Above L: An example of vertical-cut bamboo flooring comprised of solid bamboo pieces that have been glued together. Above R: An example of horizontal-cut engineered bamboo flooring in which a solid layer of bamboo is glued over a substrate. Images via Home Style Choices.
Above: Strand woven bamboo is the strongest, looks the least like its original material, and comes in many finishes and colors. Image via Home Style Choices.
What colors and finishes does bamboo flooring come in?
When we were purchasing our bamboo flooring 10 years ago, our choice of finish was limited to two colors: a natural blond finish or a caramel colored carbonized finish. (The carbonization process used to color the wood by heating it intensively weakens the bamboo structurally and results in softer than usual planks.) But these days bamboo floors come in a wide range of colors and natural stains.
Above: Planks of engineered horizontal-cut bamboo flooring in a natural finish take on an abstract version of bamboo stalks. Image via All Decor.
Above: A strand-woven bamboo floor, similar in look and strength to some exotic hardwoods, can have a dramatic effect. Image via Teragren.
Above: In this house on Kiawah Island in South Carolina, Christopher Rose Architects used bamboo flooring stained black to create a monolithic floor in a modern setting.
Above: Strand-woven bamboo is available in an array of colors. Image via Duro Design.
Like hardwood floors, bamboo floors come in many finishes, from polyurethane to oils, as well as different sheens, including satin, semi gloss, and high gloss. The better quality finishes have a longer warranty period. While bamboo may be comparable to hardwood floors in terms of durability, the inexpensive versions can be difficult to refinish: they have a finish that's difficult to remove—and if successful, you run the risk of releasing formaldehyde; what's more, sanding the floor will likely shred the grassy strands of the bamboo.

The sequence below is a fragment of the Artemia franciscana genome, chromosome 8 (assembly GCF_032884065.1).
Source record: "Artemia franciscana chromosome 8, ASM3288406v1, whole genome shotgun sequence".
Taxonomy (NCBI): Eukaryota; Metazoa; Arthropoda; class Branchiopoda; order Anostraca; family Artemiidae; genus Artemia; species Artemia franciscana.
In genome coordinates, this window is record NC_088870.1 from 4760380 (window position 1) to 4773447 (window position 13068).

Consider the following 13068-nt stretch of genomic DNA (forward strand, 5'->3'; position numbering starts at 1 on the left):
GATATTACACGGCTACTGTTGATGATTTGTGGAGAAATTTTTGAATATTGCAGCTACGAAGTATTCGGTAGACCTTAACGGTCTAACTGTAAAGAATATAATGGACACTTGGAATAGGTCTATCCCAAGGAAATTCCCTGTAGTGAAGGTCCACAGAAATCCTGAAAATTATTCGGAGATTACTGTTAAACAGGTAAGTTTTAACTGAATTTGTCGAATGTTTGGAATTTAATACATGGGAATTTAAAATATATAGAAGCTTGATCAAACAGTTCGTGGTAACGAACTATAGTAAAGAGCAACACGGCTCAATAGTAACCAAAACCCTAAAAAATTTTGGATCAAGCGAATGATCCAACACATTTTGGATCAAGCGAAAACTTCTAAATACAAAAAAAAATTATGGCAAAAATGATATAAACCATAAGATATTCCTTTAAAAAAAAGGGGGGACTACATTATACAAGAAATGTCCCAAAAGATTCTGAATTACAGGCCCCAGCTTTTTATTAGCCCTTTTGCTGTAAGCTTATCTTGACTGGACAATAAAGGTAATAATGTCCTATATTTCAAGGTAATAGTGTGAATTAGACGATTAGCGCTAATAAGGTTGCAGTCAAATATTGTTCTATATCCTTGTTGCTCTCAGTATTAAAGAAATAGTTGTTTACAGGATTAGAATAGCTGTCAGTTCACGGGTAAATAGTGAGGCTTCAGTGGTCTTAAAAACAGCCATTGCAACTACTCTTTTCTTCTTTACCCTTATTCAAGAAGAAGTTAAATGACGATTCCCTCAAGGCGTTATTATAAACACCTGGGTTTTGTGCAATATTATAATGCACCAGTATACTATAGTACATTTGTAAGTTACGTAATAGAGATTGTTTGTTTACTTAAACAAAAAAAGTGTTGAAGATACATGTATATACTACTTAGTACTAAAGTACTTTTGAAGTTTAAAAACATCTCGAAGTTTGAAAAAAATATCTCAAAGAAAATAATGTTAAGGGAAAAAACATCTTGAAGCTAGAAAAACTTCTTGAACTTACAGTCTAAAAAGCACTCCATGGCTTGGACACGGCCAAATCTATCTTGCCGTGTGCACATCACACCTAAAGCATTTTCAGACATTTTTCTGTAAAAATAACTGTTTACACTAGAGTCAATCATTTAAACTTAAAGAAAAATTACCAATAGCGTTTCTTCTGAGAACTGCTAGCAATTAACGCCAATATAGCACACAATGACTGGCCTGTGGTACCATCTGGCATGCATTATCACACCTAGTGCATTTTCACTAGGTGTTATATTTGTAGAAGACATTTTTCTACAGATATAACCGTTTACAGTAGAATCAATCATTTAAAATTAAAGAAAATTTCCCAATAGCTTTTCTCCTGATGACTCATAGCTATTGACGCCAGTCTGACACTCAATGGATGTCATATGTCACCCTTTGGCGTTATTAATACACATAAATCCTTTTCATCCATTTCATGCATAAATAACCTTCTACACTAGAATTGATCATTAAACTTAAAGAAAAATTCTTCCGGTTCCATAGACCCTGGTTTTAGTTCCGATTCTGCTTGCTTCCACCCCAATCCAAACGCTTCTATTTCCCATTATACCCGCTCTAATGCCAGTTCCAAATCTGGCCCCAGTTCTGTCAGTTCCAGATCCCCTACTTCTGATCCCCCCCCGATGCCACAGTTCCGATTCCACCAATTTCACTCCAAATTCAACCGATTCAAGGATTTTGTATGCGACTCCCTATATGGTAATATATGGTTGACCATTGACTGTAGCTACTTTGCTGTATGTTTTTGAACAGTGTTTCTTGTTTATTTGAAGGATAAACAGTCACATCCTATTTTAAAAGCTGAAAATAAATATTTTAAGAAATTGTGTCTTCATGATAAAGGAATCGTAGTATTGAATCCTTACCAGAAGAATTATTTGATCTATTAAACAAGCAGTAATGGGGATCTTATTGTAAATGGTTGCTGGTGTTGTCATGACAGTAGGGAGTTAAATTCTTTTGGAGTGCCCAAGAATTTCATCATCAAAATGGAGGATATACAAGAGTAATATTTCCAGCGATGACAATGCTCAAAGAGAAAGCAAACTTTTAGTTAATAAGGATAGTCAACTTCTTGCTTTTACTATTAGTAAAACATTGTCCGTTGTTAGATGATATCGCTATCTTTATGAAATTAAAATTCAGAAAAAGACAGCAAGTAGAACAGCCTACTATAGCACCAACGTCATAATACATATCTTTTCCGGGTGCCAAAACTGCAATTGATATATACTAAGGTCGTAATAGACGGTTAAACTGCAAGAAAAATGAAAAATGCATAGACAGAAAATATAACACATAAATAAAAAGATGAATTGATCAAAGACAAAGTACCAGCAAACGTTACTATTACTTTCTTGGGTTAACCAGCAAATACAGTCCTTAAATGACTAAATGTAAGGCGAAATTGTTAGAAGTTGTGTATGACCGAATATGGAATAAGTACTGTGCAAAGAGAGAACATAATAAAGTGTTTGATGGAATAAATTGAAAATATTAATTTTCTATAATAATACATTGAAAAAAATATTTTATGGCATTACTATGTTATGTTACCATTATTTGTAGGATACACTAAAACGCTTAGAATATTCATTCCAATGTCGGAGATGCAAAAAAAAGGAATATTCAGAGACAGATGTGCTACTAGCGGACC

Above: If this white compressed-strand woven bamboo finish had been available 10 years ago, we would have installed it, fulfilling my longstanding dream of having a Scandi pale floor. When Izabella remodeled her house, she had hardwood floors and was able to change their color to white—an option that was not available to us. See how she did it in Scandi Whitewashed Floors: Before and After. Image via Wood Stock Flooring.
How durable is bamboo flooring compared to hardwood flooring?
The resilience of a bamboo floor depends on how it's been manufactured. According to the Janka Hardness Test, which measures the resistance of wood to dents and wear, strand-woven bamboo flooring is the most durable—it can be over 3000 psi (comparable to Ipê). Solid bamboo floors and engineered floors range from 1180 psi (comparable to pine) to 1700 psi (comparable to beech), depending on the quality of the product.
How much does bamboo flooring cost?
On average, bamboo flooring is less expensive than hardwood. Prices for bamboo flooring range from $4.80 to $7.50 per square foot installed, while prices for hardwood range from $8 to $9 per square foot installed.
Above: A midcentury house in Los Angeles has been updated with horizontal-cut engineered bamboo flooring that has a carbonized finish. Image via Take Sunset.
Bamboo Flooring Recap
- Competitive alternative to hardwood floors
- Eco-friendly and renewable resource if forested responsibly
- Its monolithic aesthetic works well with modern designs
- Can be difficult to refinish
- Great energy expenditure involved in manufacturing and shipping
- The adhesives required to laminate can contain toxic urea formaldehyde
Would we use it again?
Bamboo floors offer an attractive, eco-friendly alternative to solid hardwood floors if you do your research. Despite two boys and a dog, our bamboo flooring has held up remarkably well for ten years and I see another ten years or more of life in it. My only regret is that we're unable to refinish the floor or change its color. That said, the amount we saved on our floor allowed us to spread our budget a little further on other parts of our kitchen and for that reason, yes, we would do it again, especially now that there are many more choices in type, color, and finish.
If you're installing a new floor, consider installing radiant heat: see our Remodelista 101 post Five Things to Know about Radiant Floor Heating. Embarking on a kitchen remodel? To get started, read Questions to Ask When Choosing Your Kitchen Countertops and Questions to Ask When Choosing Your Kitchen Cabinets.